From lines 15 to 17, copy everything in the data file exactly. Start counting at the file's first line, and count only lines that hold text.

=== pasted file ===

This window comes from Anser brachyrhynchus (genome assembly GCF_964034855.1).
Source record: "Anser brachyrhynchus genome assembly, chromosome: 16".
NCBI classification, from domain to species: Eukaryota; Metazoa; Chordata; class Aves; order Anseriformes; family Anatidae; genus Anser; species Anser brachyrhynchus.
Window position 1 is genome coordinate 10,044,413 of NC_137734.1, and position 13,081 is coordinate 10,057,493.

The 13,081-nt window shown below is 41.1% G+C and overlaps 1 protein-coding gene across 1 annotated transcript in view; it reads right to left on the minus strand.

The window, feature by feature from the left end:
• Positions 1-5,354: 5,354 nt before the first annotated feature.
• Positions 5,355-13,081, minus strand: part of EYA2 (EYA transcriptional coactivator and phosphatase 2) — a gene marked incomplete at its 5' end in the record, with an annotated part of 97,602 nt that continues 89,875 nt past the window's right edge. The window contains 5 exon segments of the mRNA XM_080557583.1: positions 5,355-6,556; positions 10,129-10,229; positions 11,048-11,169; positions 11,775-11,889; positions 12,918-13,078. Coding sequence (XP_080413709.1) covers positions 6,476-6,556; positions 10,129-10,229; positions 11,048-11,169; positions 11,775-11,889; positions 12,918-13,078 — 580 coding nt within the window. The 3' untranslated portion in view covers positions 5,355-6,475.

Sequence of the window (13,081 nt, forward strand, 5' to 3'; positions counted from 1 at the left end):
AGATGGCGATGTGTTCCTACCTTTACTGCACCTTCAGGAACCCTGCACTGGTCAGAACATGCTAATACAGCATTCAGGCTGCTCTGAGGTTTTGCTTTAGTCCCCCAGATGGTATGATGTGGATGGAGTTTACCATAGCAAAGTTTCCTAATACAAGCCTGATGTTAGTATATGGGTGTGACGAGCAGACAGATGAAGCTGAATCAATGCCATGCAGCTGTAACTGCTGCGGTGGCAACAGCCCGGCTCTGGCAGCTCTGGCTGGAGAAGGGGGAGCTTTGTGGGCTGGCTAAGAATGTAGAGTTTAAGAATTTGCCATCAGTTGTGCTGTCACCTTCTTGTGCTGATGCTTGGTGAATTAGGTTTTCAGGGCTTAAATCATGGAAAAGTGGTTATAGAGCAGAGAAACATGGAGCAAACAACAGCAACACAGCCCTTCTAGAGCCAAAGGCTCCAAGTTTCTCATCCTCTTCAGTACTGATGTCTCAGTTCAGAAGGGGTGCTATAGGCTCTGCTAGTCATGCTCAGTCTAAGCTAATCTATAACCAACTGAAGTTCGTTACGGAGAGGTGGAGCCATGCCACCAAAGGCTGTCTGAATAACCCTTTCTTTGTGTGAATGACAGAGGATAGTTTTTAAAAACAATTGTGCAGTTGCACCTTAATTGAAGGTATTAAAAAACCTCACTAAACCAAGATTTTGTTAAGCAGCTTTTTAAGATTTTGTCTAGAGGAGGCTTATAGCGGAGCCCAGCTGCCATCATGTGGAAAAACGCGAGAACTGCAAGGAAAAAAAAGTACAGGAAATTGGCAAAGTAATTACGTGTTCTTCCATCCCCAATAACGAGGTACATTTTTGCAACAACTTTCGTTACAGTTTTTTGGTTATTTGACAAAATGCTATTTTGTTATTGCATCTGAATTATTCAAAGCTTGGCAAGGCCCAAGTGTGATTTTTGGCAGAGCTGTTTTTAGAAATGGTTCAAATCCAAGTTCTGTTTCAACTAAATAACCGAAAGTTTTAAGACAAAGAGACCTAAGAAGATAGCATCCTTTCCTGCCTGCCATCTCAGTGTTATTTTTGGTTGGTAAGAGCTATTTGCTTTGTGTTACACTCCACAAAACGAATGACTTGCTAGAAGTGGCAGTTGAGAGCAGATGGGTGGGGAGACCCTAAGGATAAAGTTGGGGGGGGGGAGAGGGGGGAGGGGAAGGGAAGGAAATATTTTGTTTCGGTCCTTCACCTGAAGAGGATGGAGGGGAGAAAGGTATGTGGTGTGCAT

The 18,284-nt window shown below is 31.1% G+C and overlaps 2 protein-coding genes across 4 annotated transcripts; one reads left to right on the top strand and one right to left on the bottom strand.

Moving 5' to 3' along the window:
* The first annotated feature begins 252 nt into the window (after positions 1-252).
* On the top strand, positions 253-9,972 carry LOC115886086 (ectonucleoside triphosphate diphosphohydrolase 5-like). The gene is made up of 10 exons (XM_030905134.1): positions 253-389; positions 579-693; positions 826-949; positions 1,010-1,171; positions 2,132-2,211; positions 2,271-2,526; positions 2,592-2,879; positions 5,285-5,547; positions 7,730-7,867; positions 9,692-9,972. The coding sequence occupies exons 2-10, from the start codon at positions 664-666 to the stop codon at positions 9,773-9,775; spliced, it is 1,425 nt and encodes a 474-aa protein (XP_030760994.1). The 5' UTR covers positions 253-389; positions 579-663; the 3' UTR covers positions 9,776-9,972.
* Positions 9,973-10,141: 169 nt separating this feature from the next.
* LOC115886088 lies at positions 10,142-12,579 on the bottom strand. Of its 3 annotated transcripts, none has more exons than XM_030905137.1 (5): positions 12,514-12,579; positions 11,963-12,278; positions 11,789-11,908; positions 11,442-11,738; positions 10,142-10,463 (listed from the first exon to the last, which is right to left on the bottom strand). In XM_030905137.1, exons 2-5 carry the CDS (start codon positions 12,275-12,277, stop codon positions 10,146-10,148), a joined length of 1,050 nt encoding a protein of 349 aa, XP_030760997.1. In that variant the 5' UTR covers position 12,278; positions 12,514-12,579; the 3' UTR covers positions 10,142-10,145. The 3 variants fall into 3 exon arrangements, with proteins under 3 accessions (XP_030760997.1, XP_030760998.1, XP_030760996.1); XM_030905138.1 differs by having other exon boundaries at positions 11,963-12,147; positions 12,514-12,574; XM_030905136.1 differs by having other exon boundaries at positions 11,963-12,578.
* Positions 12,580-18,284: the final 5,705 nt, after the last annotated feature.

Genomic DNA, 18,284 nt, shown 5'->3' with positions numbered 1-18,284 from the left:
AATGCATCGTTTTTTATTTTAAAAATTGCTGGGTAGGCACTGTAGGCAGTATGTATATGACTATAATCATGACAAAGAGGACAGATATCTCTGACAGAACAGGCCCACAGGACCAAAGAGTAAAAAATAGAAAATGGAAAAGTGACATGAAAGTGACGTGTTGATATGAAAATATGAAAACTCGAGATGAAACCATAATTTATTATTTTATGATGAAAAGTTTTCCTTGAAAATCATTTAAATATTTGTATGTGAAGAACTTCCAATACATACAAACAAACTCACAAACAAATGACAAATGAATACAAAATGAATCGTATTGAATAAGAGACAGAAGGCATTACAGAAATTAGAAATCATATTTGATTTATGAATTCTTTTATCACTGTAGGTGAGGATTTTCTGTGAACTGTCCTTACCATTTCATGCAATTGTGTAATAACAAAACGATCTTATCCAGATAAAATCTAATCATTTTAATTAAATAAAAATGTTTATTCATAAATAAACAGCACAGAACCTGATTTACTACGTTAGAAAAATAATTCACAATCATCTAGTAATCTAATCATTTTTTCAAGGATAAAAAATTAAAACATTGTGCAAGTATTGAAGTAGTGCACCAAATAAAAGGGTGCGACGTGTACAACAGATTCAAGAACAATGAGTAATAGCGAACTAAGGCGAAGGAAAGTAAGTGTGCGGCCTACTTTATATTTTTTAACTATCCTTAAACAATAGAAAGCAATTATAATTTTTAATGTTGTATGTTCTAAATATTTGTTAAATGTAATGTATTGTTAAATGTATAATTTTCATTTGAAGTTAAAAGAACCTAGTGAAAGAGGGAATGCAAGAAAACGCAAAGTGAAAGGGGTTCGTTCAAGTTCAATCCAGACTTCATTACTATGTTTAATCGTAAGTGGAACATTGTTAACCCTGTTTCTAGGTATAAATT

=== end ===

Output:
* Positions 9,973-10,141: 169 nt separating this feature from the next.
* LOC115886088 lies at positions 10,142-12,579 on the bottom strand. Of its 3 annotated transcripts, none has more exons than XM_030905137.1 (5): positions 12,514-12,579; positions 11,963-12,278; positions 11,789-11,908; positions 11,442-11,738; positions 10,142-10,463 (listed from the first exon to the last, which is right to left on the bottom strand). In XM_030905137.1, exons 2-5 carry the CDS (start codon positions 12,275-12,277, stop codon positions 10,146-10,148), a joined length of 1,050 nt encoding a protein of 349 aa, XP_030760997.1. In that variant the 5' UTR covers position 12,278; positions 12,514-12,579; the 3' UTR covers positions 10,142-10,145. The 3 variants fall into 3 exon arrangements, with proteins under 3 accessions (XP_030760997.1, XP_030760998.1, XP_030760996.1); XM_030905138.1 differs by having other exon boundaries at positions 11,963-12,147; positions 12,514-12,574; XM_030905136.1 differs by having other exon boundaries at positions 11,963-12,578.
* Positions 12,580-18,284: the final 5,705 nt, after the last annotated feature.